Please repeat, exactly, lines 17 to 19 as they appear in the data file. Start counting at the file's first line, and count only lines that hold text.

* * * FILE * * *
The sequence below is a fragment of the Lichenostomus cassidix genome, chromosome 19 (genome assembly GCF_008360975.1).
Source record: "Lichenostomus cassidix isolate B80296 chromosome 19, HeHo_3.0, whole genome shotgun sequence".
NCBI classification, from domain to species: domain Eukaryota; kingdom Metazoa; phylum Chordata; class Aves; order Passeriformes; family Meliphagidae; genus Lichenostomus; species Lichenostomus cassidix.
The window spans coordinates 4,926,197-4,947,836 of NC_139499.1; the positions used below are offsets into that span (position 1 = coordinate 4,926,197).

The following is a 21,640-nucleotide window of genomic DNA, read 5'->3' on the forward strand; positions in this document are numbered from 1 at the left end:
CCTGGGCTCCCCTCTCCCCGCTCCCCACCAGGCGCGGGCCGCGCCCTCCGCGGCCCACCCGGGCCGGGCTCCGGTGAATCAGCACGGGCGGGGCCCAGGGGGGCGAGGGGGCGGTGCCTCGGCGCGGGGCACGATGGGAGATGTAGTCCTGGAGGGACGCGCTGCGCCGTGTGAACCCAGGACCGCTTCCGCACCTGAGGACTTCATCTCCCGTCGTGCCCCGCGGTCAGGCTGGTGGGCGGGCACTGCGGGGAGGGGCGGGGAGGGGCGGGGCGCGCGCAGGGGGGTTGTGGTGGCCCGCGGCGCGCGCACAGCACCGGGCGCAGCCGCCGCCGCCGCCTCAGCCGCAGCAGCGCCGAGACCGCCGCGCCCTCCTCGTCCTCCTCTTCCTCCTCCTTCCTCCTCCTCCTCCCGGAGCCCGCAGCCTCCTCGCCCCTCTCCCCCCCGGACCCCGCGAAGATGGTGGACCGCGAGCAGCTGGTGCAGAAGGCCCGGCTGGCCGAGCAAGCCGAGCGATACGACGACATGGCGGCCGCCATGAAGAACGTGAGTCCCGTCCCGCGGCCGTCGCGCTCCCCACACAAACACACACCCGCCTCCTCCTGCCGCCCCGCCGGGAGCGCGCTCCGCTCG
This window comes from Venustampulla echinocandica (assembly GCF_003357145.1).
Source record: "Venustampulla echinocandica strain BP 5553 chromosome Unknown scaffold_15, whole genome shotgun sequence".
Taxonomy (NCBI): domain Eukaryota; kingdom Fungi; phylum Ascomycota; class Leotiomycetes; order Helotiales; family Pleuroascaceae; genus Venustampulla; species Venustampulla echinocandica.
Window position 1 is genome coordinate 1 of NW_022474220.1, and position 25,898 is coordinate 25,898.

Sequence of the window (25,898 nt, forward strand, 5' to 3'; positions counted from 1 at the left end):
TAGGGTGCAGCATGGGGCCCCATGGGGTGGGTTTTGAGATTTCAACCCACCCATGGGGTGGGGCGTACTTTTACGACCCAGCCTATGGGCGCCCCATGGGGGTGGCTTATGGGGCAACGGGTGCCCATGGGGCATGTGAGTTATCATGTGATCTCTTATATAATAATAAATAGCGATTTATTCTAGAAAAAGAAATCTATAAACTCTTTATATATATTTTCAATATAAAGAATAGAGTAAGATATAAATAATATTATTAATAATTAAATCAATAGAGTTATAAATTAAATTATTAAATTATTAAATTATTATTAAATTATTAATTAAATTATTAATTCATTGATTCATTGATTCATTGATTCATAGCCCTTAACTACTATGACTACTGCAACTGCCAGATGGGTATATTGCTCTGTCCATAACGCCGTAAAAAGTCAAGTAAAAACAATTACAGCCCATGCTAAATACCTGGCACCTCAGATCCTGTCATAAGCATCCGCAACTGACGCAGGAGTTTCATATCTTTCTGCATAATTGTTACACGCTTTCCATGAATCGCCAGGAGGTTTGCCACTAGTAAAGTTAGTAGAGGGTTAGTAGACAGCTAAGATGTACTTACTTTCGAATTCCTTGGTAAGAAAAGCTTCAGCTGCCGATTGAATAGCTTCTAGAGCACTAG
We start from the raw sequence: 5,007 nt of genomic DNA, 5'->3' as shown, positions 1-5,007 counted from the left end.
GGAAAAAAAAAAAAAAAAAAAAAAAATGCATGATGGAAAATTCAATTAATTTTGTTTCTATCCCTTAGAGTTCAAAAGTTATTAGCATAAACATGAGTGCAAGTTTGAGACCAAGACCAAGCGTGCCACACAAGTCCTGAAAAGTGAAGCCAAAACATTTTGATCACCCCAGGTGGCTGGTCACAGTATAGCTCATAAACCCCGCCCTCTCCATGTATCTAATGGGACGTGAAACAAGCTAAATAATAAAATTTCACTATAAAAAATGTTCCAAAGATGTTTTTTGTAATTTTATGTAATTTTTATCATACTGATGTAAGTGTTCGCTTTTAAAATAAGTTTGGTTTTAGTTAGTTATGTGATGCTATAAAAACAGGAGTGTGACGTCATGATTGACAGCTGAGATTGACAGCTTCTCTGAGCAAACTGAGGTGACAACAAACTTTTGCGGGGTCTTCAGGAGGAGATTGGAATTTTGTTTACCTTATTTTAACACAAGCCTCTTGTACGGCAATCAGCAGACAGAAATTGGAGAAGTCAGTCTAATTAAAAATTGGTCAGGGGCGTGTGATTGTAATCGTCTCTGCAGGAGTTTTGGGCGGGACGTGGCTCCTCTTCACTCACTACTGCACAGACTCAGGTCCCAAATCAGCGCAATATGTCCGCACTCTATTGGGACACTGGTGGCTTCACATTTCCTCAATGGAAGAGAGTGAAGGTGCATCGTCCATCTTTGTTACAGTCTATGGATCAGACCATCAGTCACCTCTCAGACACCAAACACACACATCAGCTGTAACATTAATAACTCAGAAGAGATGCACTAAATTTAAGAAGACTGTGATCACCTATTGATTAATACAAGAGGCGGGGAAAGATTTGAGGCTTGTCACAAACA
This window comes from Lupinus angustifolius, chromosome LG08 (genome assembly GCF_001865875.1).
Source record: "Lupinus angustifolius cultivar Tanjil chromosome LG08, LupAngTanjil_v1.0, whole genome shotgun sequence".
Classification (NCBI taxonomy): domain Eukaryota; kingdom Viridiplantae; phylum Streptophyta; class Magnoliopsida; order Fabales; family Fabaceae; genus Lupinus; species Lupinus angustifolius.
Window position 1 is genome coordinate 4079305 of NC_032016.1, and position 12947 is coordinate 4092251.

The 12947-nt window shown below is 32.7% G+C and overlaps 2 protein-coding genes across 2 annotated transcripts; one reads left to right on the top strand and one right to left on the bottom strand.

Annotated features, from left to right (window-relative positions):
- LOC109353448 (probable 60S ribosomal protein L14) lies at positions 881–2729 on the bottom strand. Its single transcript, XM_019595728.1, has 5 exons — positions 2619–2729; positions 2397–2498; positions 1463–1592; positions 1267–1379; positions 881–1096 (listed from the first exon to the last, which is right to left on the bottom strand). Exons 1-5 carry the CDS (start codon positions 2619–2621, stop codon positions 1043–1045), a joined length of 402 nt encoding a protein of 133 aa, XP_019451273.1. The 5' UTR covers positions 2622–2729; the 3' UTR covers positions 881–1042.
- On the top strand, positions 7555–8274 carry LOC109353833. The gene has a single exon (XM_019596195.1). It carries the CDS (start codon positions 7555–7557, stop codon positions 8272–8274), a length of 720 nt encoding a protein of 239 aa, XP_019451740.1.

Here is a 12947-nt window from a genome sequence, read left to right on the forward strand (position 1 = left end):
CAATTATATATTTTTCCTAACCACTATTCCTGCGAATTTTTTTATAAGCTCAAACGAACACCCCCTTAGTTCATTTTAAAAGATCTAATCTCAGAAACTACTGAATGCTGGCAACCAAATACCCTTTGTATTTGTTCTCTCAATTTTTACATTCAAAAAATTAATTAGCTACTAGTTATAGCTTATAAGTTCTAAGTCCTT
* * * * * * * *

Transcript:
Classification (NCBI taxonomy): domain Eukaryota; kingdom Viridiplantae; phylum Streptophyta; class Magnoliopsida; order Fabales; family Fabaceae; genus Lupinus; species Lupinus angustifolius.
Window position 1 is genome coordinate 4079305 of NC_032016.1, and position 12947 is coordinate 4092251.

The 12947-nt window shown below is 32.7% G+C and overlaps 2 protein-coding genes across 2 annotated transcripts; one reads left to right on the top strand and one right to left on the bottom strand.